How did your 3D Printing journey start?
I started 3D printing 8 years ago when I was fortunate enough to receive funding to purchase a U-Print 3D printer. Once students saw this ‘large microwave’ working, they wanted to do their projects on it immediately as it was new technology they had never used before. I incorporated 3D printing into our KS4/5 projects and student outcomes from using the 3D printer were simply stunning. It made the impossible, possible with regards to designs and shapes we could have never made using conventional methods of manufacture. I made sure to develop the 3D CAD learning resources to make sure students designed certain parts that could only be made on a 3D printer. When I started with UTC Leeds, 3D printing was always going to be made a priority due to our specialism in engineering and advanced manufacturing. To go from one 3D printer to having 10 was an amazing yet welcome leap due to the variety of projects students could be involved in.
How many 3D Printers do you have at the school?
We currently have 8 Ultimaker 2+ and 2 Ultimaker 2+ Extended 3D printers at present but next year we intend to add to our collection with the new Ultimaker 3.
Are these all located together in one space?
The 3D printers are housed in two locations, 4 in the Product Design workshop and a further 6 n the Advanced Manufacturing room. The advanced manufacturing room has 3- CNC machines for training students as well as Industry standard CNC machines to train our students in subtractive manufacturing.
With continuing and rapid advances in 3D printing technology and material science, UTC Leeds will continue to add more 3D printers in the Advanced Manufacturing room. We will teach our students about the additive manufacturing world and how it will impact on their future careers in engineering and advanced manufacturing as well as having fun using the machines!
What is the age range of your pupils?
Students at UTC Leeds range from the age of 14-19.
What subject areas do you use the technology in?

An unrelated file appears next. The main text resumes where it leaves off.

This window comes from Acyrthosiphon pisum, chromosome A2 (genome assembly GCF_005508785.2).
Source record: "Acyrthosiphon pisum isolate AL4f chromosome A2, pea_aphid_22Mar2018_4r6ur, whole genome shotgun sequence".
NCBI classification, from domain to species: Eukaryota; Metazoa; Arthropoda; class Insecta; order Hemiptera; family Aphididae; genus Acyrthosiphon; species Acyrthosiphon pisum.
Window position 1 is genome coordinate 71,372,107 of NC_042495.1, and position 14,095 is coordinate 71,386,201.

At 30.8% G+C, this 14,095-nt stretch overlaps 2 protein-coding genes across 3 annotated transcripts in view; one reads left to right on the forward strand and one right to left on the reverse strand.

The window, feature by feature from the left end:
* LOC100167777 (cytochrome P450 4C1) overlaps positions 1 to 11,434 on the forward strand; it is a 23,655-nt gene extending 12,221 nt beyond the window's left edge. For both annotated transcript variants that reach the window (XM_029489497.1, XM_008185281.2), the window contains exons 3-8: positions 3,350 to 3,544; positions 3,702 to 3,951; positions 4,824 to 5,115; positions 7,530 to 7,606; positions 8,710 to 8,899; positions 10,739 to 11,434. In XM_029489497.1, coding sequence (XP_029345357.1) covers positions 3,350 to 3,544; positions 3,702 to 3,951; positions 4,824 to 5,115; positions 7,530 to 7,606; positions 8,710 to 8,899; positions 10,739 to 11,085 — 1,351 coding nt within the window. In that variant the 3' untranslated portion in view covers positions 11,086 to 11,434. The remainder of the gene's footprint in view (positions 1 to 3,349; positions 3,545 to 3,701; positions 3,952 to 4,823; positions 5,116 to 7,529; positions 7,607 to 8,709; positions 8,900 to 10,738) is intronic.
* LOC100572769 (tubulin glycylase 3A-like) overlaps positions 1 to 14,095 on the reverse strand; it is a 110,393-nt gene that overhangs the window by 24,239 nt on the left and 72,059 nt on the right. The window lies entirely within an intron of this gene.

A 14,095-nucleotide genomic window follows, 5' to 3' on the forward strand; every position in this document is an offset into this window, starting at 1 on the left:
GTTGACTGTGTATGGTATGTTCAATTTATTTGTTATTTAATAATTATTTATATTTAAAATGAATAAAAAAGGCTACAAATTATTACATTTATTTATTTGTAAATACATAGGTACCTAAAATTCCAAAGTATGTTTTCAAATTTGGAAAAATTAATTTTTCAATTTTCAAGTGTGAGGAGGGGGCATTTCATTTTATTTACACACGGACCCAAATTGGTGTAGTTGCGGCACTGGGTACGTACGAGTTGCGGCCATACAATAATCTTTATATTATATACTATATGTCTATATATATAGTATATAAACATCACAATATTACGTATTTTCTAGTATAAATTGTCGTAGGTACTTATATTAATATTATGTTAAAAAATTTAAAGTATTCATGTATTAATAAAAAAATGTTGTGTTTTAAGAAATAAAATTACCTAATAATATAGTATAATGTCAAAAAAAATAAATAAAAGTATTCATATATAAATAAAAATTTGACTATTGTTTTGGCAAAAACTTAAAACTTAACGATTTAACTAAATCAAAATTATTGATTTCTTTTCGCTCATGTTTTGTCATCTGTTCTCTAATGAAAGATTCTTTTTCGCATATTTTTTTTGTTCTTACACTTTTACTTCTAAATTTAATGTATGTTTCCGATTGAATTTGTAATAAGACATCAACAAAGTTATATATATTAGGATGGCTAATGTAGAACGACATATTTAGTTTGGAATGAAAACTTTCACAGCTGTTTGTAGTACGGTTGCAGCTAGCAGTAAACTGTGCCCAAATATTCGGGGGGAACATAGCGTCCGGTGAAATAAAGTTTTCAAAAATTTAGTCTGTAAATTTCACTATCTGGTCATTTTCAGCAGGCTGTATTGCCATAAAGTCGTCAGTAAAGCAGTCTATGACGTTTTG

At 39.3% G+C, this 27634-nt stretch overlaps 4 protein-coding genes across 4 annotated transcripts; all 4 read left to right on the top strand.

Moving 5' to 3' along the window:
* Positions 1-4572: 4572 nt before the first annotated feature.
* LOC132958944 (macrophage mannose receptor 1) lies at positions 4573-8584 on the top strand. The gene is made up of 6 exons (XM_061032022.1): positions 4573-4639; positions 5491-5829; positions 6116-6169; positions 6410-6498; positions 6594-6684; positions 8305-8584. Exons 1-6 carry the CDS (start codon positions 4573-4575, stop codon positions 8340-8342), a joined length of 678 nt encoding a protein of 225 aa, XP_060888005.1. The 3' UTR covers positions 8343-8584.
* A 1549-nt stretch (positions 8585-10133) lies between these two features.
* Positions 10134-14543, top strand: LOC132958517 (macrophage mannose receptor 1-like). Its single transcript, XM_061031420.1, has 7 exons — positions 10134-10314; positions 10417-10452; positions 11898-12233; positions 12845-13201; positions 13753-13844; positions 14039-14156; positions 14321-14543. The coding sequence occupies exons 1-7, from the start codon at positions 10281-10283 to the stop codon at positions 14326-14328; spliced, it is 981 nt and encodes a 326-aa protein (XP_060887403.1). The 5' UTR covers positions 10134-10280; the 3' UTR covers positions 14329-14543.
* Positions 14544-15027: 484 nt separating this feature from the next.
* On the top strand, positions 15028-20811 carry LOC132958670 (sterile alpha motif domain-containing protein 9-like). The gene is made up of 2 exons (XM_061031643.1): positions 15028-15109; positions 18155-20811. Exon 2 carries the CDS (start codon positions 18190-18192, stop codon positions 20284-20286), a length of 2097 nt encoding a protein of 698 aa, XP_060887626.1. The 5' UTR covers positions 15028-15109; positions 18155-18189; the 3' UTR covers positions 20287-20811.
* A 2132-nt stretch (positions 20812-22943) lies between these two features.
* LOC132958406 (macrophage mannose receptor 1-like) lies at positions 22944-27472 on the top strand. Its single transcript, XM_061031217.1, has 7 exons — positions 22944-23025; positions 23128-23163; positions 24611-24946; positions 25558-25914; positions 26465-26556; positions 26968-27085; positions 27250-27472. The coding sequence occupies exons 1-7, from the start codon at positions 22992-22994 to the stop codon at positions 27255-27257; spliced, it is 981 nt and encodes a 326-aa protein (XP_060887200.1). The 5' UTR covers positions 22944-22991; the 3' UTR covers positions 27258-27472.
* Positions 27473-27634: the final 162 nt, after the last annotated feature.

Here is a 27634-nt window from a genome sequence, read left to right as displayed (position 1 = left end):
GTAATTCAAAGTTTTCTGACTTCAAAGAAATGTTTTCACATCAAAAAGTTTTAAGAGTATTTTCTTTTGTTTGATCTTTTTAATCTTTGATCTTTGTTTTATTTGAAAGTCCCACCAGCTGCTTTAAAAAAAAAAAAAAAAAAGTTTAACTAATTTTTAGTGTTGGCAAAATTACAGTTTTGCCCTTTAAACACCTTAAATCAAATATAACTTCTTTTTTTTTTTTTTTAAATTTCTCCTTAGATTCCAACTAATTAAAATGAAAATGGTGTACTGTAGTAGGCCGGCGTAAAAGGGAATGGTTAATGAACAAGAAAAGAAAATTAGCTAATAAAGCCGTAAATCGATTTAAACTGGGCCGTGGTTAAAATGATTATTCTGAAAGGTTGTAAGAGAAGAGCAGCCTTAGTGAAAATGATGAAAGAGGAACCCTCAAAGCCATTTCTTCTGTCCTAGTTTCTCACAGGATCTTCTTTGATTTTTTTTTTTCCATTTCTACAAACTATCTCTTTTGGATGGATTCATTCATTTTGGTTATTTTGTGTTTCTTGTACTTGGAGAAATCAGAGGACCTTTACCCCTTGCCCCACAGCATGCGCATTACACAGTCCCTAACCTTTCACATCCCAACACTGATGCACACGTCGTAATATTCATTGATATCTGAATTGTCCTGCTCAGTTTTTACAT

We use the Ultimakers in every area possible from Product Design at both GCSE and A level to Engineering at Level 2 and Level 3. We also use them during our up-skilling training in conjunction with Autodesk Fusion 360 as we are an educational partner. To create a 3D CAD model in Fusion 360 and then see the physical product within 24 hours depending on the complexity has a real impact on students understanding of how assemblies of parts come together.
How has using the Ultimaker printers impacted your results and learning outcomes?
UTC Leeds has only just opened, but students from all years are very keen to get their hands on the 3D printers and learn how to use them. The 3D printing student expert network we have set up at UTC Leeds enables the 3D printers to be used for the creation of resources in lessons. So, rather than seeing/using images of gears, race car steering wheels etc the student expert network 3D print these resources so they can physically handle them. This has a huge impact on areas such as aesthetics, ergonomics, manufacturing processes and the physical size of the products. It comes back to the quote by Benjamin Franklin – “Tell me and I forget, teach me and I may remember, involve me and I learn.”
Do the Ultimaker printers make any real difference as opposed to other brands of 3D Printers you may have used?
The Ultimaker printers are easy to set up and use giving high quality prints on a regular basis in a time frame that is fairly quick. The range of colours and material options available from various sources enable a range of objects to be printed giving different outcomes that’s students enjoy.
What type of projects have you worked on?
We have a number of projects we are currently working on including?
• Enable the future – Prosthetic limbs for people around the world where we are paired up with an amputee and custom print them a fully working mechanical prosthetic.